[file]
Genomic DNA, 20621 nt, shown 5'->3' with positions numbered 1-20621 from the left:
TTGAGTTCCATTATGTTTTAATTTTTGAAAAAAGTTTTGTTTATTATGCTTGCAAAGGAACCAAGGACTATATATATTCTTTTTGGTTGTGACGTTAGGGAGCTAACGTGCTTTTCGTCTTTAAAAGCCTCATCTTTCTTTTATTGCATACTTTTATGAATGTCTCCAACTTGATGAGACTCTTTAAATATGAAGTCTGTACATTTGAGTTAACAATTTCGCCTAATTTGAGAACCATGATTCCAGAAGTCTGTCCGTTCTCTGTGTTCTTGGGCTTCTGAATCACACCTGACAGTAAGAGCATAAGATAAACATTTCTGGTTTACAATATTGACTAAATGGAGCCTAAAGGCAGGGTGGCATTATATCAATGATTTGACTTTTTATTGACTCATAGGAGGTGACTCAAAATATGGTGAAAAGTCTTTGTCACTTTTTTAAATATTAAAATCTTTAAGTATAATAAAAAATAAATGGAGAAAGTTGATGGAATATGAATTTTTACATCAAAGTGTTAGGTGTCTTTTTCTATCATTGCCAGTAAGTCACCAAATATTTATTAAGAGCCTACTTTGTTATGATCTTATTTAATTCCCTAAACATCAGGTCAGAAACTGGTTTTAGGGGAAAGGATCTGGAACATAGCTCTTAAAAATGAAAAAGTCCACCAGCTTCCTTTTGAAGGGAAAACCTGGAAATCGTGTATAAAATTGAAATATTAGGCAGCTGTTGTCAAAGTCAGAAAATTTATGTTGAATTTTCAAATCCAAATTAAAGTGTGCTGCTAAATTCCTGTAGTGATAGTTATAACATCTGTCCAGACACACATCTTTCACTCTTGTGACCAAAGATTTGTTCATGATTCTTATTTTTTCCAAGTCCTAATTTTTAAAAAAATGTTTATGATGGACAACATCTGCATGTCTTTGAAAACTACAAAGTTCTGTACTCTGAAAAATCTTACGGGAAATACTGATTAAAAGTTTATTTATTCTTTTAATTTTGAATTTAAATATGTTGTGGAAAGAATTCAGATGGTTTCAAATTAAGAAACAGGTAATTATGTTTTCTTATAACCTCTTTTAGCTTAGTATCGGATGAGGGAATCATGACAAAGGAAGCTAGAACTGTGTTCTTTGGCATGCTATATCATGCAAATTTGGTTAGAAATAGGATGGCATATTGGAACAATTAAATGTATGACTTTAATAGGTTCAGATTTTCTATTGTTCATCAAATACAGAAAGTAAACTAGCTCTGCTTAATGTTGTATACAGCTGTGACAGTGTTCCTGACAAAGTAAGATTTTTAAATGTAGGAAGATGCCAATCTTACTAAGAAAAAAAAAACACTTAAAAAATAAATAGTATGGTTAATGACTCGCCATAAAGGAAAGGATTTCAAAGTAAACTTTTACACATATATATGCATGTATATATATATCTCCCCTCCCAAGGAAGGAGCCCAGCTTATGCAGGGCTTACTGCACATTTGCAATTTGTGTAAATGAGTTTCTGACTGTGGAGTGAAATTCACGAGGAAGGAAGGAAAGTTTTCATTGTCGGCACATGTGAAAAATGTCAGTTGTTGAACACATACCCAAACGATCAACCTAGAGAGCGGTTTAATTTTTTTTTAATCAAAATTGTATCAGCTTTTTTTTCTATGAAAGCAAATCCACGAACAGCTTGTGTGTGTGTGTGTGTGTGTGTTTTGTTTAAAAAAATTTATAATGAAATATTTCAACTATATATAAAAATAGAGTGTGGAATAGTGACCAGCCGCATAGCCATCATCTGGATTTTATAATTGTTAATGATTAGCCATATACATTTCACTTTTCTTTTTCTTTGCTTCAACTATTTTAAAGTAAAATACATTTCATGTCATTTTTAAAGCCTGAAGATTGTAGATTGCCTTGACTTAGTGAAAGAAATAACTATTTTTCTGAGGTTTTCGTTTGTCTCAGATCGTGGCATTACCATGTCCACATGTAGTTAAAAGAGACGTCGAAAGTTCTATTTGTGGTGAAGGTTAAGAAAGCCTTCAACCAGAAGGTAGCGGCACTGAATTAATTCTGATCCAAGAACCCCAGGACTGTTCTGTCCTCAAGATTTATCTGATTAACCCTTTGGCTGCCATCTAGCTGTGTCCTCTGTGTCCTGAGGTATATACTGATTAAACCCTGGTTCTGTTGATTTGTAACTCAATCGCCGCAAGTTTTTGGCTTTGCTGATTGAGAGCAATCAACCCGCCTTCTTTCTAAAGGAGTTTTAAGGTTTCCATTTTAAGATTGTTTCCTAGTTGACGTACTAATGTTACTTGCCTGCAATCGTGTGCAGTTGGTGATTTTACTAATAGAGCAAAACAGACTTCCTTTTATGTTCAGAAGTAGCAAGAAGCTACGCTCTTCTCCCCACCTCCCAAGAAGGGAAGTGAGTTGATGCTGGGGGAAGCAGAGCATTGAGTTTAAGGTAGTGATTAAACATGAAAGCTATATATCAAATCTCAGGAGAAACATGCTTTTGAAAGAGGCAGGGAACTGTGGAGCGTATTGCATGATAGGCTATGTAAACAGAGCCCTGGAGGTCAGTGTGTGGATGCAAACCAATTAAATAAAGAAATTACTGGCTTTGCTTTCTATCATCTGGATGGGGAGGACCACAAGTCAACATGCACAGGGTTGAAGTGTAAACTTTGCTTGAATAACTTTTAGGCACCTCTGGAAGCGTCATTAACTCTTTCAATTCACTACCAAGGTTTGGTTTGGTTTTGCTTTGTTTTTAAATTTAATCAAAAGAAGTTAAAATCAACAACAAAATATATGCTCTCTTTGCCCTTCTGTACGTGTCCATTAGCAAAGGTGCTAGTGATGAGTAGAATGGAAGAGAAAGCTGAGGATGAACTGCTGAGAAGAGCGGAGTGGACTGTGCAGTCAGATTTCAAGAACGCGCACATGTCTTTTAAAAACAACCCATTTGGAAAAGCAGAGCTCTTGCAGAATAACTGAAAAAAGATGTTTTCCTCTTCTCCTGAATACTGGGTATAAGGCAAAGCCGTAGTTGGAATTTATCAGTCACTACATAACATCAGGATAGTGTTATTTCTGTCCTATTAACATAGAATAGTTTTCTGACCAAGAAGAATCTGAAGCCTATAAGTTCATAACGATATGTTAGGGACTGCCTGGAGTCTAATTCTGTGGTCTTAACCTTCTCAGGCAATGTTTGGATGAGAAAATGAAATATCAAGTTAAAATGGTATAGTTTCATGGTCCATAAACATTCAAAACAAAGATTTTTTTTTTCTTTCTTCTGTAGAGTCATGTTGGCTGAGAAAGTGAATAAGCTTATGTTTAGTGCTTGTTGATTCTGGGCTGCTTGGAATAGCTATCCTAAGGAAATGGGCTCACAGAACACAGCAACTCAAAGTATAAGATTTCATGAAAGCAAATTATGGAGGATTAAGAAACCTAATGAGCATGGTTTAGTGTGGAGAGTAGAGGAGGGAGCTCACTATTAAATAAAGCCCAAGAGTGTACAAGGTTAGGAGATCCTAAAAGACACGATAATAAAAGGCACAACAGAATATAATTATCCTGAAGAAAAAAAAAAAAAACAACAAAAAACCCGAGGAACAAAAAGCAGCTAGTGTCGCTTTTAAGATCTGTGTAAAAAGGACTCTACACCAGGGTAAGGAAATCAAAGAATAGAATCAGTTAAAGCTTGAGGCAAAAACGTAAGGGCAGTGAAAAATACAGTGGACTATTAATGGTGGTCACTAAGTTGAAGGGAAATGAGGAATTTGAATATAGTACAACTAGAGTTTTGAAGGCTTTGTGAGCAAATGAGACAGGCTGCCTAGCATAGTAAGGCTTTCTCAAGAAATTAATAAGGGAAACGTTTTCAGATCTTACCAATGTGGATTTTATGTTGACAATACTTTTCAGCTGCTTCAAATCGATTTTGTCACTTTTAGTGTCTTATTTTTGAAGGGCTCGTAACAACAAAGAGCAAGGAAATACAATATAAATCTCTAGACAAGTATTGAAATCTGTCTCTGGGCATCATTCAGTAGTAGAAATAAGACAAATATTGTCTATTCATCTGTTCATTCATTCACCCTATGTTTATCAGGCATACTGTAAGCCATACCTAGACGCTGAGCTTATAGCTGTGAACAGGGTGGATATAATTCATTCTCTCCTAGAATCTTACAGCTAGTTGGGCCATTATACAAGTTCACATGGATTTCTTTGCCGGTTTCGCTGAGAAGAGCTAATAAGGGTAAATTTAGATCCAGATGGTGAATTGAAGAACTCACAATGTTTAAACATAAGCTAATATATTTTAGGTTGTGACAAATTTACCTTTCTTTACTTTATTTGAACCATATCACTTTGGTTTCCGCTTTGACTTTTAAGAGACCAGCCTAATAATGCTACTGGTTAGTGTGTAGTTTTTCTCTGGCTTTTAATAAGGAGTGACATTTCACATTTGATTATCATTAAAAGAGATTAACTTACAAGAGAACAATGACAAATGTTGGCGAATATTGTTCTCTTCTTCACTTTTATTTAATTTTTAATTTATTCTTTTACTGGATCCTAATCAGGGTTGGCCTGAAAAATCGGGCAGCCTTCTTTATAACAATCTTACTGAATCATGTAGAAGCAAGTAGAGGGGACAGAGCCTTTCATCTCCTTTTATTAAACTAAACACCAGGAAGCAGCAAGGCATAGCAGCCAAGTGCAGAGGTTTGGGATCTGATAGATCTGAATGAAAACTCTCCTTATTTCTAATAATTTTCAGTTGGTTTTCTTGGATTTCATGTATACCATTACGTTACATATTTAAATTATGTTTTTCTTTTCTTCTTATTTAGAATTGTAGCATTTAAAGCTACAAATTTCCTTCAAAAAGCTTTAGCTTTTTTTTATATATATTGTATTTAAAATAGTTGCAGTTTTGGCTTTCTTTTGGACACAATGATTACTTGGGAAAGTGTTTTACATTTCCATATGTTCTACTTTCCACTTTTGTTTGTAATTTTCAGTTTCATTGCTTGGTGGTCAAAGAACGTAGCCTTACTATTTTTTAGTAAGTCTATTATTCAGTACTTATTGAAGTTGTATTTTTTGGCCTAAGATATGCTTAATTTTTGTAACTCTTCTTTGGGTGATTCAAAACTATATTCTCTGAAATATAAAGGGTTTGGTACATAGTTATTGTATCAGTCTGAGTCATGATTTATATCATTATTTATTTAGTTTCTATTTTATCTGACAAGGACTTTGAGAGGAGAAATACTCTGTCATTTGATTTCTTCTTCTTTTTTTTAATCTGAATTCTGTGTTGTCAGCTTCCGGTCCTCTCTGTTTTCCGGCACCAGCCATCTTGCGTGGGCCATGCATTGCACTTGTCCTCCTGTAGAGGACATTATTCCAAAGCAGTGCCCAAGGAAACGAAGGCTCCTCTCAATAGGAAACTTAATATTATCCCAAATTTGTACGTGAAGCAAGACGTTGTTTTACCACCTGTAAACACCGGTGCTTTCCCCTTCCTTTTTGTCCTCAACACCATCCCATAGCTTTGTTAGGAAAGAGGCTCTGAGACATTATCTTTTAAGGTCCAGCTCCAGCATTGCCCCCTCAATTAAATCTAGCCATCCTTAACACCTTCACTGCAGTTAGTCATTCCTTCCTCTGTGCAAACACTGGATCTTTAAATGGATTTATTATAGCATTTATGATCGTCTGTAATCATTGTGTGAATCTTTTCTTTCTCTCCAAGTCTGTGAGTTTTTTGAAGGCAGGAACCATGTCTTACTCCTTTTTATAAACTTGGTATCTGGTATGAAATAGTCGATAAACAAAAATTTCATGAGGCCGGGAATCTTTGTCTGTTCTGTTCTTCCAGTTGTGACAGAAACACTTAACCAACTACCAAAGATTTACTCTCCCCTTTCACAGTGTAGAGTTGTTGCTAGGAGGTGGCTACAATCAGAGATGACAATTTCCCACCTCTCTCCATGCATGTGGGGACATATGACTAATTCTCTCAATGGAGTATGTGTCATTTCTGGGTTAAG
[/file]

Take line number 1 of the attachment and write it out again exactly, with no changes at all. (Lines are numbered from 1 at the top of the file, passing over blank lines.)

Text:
Genomic DNA, 20621 nt, shown 5'->3' with positions numbered 1-20621 from the left: